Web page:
I am so stealing this.
I remember my first grade teacher (a Dominican Sister) explaining to the Protestants in the class that Catholics aren’t Christians. We were all very confused (being 1st graders didn’t help).
Some Ex Catholic might be the ones that don’t really know much about the faith in the first place.
If they accept the Bible, why then don’t they accept the Church that put it together? I always find it curious what anti-Catholic groups, THINK we believe.
They strongly claim not to be anti-Catholic.
Then it’s gotta be true. You can’t put it on the internet if it is not true. Right?
Of course, they claim not to be anti-Catholic. “I am a Catholic Why Should I Consider Becoming A Christian “ just screams their “Catholics aren’t Christians” message.
And now we know the real reason they no longer teach in the Catholic schools!
But seriously, I’m 41. If I heard a nun say that, I would be equal confused and shocked.
Our good “friend” Jack Chick has also claimed he’s not anti-Catholic. Nuff said.
Even if that site really isn’t anti Catholic, it’s obvious that they couldn’t be more misinformed or completely wrong about our faith and what we believe.
If I heard a nun say that, I’d be speaking to her superior because she needs “coaching” at best.
I’m reading through some of these anti-Catholic articles, but don’t understand how they can rest in certainty about the Nicene-Constantinople-Chalcedon faith given their perceptions of the Church from the same period these controversies were settled, or even the continued Trinitarian developments in Western theology in the subsequent centuries (not to say eastern Christianity was without developments).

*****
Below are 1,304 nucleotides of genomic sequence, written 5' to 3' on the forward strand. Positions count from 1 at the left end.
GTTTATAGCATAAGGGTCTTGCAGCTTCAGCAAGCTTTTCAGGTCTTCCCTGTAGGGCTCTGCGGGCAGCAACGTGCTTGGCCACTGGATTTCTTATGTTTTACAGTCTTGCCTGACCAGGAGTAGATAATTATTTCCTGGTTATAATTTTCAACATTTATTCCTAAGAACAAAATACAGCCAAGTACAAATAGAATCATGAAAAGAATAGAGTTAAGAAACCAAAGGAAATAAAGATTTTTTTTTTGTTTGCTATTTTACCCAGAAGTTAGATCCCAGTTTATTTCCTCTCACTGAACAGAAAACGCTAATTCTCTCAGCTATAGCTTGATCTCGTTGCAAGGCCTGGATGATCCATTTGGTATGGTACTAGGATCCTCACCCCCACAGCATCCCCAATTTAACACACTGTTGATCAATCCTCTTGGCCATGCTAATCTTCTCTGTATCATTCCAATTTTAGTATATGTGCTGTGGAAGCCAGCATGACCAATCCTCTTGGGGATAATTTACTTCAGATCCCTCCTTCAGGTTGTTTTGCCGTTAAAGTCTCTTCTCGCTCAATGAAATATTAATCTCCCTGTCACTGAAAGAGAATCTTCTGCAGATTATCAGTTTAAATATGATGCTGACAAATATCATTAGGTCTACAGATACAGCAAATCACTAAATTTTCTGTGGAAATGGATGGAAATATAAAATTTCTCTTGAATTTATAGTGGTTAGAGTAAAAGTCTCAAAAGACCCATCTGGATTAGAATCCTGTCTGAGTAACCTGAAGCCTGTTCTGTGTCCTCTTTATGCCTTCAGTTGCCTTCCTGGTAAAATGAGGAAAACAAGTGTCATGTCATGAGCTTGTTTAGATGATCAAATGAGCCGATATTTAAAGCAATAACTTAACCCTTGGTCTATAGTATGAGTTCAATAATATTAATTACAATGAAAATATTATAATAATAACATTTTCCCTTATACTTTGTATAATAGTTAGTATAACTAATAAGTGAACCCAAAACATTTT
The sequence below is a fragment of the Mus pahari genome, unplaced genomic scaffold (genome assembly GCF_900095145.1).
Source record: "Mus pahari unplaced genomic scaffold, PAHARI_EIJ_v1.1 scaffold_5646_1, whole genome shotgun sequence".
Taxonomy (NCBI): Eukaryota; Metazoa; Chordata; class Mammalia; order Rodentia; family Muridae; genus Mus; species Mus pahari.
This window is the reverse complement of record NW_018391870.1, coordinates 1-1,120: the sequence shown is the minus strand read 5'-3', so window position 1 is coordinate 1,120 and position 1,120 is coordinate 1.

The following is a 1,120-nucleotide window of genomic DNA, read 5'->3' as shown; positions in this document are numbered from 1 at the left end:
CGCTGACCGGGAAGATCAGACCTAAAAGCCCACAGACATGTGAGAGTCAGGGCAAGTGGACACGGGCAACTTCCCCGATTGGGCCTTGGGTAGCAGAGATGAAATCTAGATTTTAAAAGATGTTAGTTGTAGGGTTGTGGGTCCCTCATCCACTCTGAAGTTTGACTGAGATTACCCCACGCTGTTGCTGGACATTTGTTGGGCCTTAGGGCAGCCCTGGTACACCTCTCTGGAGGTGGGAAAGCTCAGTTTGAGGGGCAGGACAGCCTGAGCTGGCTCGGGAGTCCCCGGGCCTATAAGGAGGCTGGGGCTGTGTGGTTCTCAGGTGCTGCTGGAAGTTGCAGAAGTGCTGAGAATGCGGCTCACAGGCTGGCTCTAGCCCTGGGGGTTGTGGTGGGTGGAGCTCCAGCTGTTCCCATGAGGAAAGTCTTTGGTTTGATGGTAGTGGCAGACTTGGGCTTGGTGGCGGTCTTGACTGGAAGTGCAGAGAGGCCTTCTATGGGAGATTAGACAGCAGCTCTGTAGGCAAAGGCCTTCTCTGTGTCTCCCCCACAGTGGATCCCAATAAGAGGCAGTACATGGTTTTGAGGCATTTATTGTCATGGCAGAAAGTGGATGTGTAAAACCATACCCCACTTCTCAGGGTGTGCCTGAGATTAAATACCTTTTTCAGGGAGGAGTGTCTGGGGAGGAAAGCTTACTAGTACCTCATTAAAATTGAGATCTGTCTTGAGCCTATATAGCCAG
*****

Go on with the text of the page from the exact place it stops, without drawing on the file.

If you want an honest look at Catholic theology from a Biblical perspective I would recommend…
John concentrates on doing Apologetics directly from the Bible only.
He’s got some really good FREE talks over there.
I had one of those teachers as well. Though she explained further regarding common usage of the term “Christian” being synonymous with Protestantism.
Still strikes me as I’ll advised for Catholics to surrender the term.
Because it isn’t once right always right, unless you want to go along parralel lines of once saved always saved.
Once right always right … Hmmm
Interesting view point
The very first paragraph in the link says; Our “conflict” with Catholicism is in regards to the proper interpretation of the Bible. These folks are surely aware that the “proper” interpretation of scripture explains why there are thousands of denominations within the protestant Christian world.
I’ll repeat something I quoted from Dr. Anders a few weeks ago. The bible is open to far too many interpretations to be the final authority for the Christian life.
Blessings to you, Learner1969. I have found the study of numerous ideologies has been most valuable toward carrying on informed discussion. Also, the more we learn about others, the better we will understand why they believe as they do. This creates an environment where peaceful and civil discourse can best take place. A heated argument with people of differing beliefs benefits very little to either side. Knowing why they have come to certain conclusions first defuses our own outrage and, in turn, theirs once they realize we are not hostile, merely interested.
And yet, it would seem for any other authority to be right, or correct, it would use the bible for normative guidelines etc.
This is true in part. The Catholic teaching, one which I have come to agree with, states that not everything can be found in the bible, so the verbal tradition which came through the apostles and handed down is equally important. Apostolic Tradition is what this is called and makes perfect sense to me. The gospels themselves say that if everything Jesus had done were to be written down it would fill more books than a library could hold. So we must trust that was was handed down, aside from what was recorded in writing, must be taken into account. Further, I don’t believe anything that comes through this tradition would be countermanded by an opposing biblical viewpoint. In my opinion, they are in harmony.
Not being Catholic myself I do understand why there is still a great deal of debate as to a final authority. But if one wishes to have the full deal, then I believe Catholicism offers the closest thing there is.